Over the past six weeks, Florida’s House of Representatives introduced and passed a bill that could change the process and time needed for certain healthcare transactions. Here are five things dealmakers need to know about this new bill, which could soon become law and impact those completing healthcare transactions in Florida.
What Does the Bill Require? The bill that passed the Florida House requires that hospitals, group practices with four or more physicians, and hospital systems provide the state attorney general with written notice of various forms of acquisitions or mergers — each referred to as a “material change” — affecting such hospitals, hospital systems or practices. Any such notice of a “material change” must include certain prescribed information, such as a “description of the proposed relationship” among those in the proposed merger or acquisition, the specialty of the physicians involved, and the office locations where services will be provided. Unlike the Hart-Scott-Rodino (HSR) Act, HB 1243 does not include a dollar threshold for this notice.
The Timeframe. The timeframe in which this required notice must be sent to the attorney general is significant. The bill that passed the House requires notice at least 90 days prior to the proposed closing of a transaction. This waiting period for the involved parties is longer than typical waiting periods triggered by federal antitrust law, and will apply to a much broader set of transactions. For example, when parties notify the Federal Trade Commission and Department of Justice of a proposed merger or acquisition under the HSR Act, most transactions are allowed to close within 30 days of the notification. Under this 90-day mandate, Florida’s attorney general could make parties involved in a potential transaction wait much longer than they now typically do. Notably, unlike the HSR Act, the bill does not currently contemplate any “early termination” or expedited processing for transactions that obviously present no potential anti-competitive concerns.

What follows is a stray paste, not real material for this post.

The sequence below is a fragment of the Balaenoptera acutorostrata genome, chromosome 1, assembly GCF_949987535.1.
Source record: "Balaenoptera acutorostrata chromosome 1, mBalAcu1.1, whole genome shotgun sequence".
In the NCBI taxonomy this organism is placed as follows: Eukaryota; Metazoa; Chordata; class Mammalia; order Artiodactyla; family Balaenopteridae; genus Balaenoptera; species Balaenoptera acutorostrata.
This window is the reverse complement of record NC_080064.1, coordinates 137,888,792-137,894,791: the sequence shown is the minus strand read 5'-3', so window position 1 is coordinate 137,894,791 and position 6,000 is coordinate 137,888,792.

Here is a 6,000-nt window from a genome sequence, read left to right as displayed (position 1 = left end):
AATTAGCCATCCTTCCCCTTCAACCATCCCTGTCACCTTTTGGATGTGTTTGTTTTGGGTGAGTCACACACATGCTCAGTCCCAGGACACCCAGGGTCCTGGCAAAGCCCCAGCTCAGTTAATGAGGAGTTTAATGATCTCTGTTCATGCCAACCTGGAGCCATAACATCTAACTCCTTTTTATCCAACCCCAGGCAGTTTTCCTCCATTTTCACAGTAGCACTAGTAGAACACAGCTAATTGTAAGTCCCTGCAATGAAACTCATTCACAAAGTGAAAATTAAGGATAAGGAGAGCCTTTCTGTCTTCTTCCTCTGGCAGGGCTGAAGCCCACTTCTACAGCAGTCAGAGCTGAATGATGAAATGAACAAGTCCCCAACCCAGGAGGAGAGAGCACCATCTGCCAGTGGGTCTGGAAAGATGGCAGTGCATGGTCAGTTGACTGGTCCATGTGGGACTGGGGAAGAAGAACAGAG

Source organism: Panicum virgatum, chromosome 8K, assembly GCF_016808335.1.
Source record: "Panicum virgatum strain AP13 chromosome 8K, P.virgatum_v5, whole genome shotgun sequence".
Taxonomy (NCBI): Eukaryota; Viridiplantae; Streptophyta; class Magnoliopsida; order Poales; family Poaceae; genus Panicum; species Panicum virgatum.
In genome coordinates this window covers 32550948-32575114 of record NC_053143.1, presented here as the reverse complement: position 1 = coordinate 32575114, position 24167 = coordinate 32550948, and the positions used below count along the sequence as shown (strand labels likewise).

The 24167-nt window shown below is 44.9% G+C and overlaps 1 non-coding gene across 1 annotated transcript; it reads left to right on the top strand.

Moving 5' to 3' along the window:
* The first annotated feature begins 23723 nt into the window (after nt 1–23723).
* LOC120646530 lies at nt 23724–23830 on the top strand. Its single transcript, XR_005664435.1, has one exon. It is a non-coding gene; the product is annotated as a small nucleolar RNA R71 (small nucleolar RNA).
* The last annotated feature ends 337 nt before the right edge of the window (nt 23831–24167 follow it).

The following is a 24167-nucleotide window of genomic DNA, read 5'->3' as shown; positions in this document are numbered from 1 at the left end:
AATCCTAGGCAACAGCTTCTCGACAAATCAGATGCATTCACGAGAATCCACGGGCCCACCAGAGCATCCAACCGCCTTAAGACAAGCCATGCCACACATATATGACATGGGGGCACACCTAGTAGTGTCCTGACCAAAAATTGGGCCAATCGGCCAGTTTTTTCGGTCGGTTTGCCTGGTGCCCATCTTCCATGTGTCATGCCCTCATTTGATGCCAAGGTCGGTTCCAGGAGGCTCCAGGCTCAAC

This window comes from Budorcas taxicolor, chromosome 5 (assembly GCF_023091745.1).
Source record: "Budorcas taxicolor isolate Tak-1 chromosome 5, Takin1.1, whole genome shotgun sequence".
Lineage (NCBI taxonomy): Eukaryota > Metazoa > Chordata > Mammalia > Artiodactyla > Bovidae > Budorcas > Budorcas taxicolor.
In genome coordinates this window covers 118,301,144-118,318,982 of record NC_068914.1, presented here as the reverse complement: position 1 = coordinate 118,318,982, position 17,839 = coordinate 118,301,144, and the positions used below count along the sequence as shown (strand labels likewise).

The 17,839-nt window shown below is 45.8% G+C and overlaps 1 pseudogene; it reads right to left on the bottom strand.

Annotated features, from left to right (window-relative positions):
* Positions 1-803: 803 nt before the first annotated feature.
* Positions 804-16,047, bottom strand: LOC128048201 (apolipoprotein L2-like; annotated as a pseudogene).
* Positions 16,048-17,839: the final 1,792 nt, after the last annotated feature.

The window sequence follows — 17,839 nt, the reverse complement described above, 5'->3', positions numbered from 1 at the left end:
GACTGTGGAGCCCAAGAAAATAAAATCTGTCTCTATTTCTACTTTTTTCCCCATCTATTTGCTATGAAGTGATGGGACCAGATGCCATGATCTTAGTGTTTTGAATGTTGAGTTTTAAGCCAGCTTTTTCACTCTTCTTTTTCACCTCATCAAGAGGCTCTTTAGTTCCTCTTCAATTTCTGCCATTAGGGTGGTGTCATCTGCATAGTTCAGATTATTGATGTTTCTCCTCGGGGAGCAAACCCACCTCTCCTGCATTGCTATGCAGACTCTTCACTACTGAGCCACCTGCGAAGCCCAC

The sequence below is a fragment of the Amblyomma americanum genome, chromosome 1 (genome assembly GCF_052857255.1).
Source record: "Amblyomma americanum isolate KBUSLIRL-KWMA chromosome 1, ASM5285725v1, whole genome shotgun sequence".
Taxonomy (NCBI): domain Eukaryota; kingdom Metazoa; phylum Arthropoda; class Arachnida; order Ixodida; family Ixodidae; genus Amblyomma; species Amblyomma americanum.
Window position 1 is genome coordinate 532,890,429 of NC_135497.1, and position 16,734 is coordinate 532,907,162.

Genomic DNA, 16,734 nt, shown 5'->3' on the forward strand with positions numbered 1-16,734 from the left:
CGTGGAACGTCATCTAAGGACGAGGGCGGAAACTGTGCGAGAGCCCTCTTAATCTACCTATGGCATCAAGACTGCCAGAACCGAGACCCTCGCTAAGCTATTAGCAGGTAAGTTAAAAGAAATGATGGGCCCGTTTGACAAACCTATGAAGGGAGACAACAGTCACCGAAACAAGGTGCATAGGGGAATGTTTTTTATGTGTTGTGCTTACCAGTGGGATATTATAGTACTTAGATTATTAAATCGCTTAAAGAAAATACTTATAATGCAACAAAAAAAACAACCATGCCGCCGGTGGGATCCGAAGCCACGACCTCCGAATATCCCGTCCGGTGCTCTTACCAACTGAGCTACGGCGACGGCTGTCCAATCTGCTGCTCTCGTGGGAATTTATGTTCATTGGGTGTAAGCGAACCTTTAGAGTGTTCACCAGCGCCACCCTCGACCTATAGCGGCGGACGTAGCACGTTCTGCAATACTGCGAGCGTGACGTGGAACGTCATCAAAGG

Proposed Penalties. Any hospital, hospital system or practice that fails to timely provide the attorney general with the prescribed 90-day notice could be subject to a fine of up to $500,000. This is clearly a significant penalty and conveys just how serious the Florida House views this requirement. If HB 1243 becomes law, the Florida healthcare community will have to monitor how aggressively the Attorney General’s Office enforces the law and what guidance it gives healthcare providers, such as any flexibility around the notice timeline.
Where in the Process Is HB 1243? HB 1243 initially was filed March 3, 2019. Just over a month later, on April 11, the bill passed the House with a resounding 115 affirmations (with none opposed). While the Senate still has to pass the bill, it is moving quite quickly and is not seeing much, if any, opposition. For example, we understand that state medical associations have taken a neutral stance on the bill.
HB 1243 Is Unique. While dealmakers are well aware of the lead time associated with the federal government’s need to review transactions of a certain size to address any potential anti-competitive effects, for Florida-based healthcare groups, HB 1243 is different and casts a wider net. We are unaware of any other state law that imposes a notification or waiting period requirement to facilitate an antitrust investigation of a merger or acquisition by the state attorney general. While some states have laws that require notification when healthcare mergers involve the acquisition of a nonprofit, these statutes do not appear tailored to the apparent antitrust concerns of the Florida legislature and do not carry the significant waiting period of HB 1243.
Overall, this bill would bring big changes to the healthcare transactional landscape in Florida, if it becomes law. If enacted, HB 1243 will necessitate additional planning in healthcare transactions and may influence investor interest in the state. Further, other states may elect to follow suit, either because of similar antitrust concerns or out of an interest in regulating and/or monitoring transactions more generally. If the bill is implemented, the Florida Attorney General’s Office will generate a robust database of hospitals, hospital systems and group practices that have participated in a “material change.” While, on its face, the thrust of the bill appears aimed at antitrust oversight, such readily accessible information could result in increased scrutiny for constituents to a “material change.” Although this potential move by Florida is unusual, the reality is that most states have some unique elements in the transaction pathway, and dealmakers who are savvy about these nuances should be able to successfully structure their deals accordingly with hopefully minimal disruption.
Anyone interested in influencing this legislation is encouraged to contact the authors promptly. There may be little time to affect this legislation.